The Court of Appeals affirmed the District Court's decision, holding that (1) the American Pipe tolling rule does not apply to the statute of repose in Section 13 regardless of whether the American Pipe tolling rule was characterized as "equitable" or "legal" in nature, and that (2) the proposed intervenors could not rely on the relation back rule because intervention cannot be used to establish jurisdiction that had been held to be lacking.10 The Court of Appeals stated that while statutes of limitations may be subject to equitable considerations because they merely limit the availability of remedies11, statutes of repose are not subject to equitable considerations because they affect not only the remedies but also the underlying rights.12 The Court of Appeals also cited precedents to emphasize that the three-year period of repose in Section 13 is absolute and not subject to equitable tolling.13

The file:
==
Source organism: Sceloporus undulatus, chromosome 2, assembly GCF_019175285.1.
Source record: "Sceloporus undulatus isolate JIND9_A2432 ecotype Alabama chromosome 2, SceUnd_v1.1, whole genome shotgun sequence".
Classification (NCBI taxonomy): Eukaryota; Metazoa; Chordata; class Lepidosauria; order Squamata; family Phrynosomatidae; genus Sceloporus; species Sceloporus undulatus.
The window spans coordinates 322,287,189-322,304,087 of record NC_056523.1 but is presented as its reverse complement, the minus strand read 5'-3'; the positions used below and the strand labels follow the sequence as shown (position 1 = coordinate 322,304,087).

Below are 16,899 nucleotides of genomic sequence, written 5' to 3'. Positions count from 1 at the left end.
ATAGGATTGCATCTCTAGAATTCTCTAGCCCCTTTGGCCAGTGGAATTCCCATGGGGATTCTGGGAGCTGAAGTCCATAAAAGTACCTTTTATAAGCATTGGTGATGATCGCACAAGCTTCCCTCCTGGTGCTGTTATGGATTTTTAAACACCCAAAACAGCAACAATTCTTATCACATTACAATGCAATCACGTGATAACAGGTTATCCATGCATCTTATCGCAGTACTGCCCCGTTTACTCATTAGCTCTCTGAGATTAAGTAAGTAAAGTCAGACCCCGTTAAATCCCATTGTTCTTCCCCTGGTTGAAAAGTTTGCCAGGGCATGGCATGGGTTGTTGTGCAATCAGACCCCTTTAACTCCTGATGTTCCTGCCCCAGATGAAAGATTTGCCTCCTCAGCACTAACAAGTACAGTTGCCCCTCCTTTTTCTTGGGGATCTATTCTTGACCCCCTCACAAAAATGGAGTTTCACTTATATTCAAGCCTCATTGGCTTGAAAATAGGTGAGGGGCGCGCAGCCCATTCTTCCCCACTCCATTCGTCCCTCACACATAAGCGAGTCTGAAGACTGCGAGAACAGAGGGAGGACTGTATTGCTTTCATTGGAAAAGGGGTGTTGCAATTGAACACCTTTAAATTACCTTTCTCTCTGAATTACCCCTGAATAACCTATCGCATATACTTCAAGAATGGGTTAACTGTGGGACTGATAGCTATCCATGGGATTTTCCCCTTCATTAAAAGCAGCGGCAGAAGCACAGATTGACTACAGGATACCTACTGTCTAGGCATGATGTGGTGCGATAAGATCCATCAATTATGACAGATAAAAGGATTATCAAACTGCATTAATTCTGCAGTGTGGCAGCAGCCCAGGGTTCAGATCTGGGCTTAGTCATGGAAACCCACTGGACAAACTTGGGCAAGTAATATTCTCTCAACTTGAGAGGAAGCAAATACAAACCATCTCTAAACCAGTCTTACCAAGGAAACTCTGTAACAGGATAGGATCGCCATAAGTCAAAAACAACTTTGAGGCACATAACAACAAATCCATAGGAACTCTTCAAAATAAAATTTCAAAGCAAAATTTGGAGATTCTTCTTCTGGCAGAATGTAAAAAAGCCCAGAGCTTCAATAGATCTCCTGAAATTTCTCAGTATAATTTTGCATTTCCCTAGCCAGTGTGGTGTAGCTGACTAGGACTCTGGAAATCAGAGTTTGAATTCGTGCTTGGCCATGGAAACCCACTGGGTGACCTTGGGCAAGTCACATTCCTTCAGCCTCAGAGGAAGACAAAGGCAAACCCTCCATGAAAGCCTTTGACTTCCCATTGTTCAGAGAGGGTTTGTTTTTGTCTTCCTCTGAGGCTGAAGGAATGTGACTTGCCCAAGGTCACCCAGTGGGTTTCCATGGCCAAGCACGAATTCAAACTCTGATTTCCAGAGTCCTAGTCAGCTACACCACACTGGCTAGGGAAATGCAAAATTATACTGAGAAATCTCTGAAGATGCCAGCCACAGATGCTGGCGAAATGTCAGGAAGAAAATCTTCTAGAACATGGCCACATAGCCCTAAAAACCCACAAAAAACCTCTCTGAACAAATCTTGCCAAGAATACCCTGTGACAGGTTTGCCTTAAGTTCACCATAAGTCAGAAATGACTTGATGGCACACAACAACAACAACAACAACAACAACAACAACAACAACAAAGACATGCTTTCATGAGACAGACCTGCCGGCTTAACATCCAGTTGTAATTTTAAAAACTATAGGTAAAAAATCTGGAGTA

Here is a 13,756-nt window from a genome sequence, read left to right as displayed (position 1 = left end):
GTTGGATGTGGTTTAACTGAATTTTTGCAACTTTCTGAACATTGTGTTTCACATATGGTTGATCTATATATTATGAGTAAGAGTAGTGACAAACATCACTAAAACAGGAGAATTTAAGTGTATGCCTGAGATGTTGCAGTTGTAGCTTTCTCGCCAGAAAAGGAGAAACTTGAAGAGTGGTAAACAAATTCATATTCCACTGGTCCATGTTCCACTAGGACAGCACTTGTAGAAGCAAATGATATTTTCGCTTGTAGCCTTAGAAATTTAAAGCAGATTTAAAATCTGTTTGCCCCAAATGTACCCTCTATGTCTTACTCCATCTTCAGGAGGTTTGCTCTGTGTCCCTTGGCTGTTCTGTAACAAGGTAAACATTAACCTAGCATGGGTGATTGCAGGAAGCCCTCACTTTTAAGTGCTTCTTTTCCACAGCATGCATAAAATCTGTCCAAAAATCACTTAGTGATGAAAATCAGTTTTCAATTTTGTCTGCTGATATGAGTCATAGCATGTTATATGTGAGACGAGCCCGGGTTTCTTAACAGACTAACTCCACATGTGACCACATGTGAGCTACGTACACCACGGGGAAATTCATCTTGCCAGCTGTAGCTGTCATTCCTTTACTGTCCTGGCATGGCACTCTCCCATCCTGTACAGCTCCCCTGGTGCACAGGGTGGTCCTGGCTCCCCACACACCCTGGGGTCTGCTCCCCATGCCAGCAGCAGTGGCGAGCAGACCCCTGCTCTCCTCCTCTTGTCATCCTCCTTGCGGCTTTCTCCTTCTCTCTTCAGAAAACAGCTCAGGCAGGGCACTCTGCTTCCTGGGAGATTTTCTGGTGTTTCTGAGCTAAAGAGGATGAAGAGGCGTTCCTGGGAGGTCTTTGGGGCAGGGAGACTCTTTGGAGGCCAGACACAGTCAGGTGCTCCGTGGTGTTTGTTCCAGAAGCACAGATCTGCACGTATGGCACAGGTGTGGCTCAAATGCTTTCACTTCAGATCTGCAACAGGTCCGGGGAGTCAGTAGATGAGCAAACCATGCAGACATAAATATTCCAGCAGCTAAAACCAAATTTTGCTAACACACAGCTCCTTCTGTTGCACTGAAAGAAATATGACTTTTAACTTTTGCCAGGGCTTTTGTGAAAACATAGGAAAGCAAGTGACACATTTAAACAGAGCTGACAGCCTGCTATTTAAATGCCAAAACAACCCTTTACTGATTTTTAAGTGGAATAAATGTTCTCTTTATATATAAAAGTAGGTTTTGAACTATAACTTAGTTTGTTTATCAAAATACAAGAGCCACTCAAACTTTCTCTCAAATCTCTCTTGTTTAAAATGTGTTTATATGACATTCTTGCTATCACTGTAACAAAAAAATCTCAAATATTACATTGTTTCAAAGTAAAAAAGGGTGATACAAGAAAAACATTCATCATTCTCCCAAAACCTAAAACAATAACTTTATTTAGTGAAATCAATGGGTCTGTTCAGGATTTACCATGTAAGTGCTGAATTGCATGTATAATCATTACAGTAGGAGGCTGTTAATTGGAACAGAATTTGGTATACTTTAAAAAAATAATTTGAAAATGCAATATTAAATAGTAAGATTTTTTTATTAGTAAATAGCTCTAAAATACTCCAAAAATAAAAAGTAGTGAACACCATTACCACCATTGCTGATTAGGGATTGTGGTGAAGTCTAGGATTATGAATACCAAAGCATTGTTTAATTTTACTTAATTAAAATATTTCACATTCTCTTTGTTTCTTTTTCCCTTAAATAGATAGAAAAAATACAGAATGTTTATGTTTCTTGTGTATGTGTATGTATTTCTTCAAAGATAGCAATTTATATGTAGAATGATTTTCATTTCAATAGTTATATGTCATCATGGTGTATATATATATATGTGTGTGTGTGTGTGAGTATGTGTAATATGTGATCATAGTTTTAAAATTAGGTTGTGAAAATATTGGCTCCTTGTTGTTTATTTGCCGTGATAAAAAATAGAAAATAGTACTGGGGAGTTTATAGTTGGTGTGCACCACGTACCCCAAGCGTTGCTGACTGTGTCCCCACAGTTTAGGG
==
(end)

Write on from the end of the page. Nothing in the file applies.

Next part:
The Court of Appeals also stated that the American Pipe tolling rule cannot be considered "legal" in nature because of the Rules Enabling Act.14 The Rules Enabling Act provides that "the power to prescribe general rules of practice and procedure15 ... shall not abridge, enlarge or modify any substantive right."16 According to the Court of Appeals, permitting a plaintiff to file a complaint or intervene after the three-year period of repose would enlarge or modify a substantive right and violate the Rules Enabling Act.17

Investor Attention to Time Limits Required

The IndyMac decision means that investors who may want to wait to file individual actions should file prior to expiration of the three-year period of repose in Section 13. Although there is still a dispute among the courts regarding the interpretation of the American Pipe tolling rule18, investors need to be aware of the IndyMac decision and plan ahead in order to protect their interests in securities fraud cases.19


1 721 F.3d 95, 112 (2d Cir. 2013) (hereinafter IndyMac III).

2 In re IndyMac Mortgage-Backed Sec. Litig., 718 F.Supp.2d 495, 498 (S.D.N.Y. 2010) (hereinafter IndyMac I); IndyMac III at 101-02.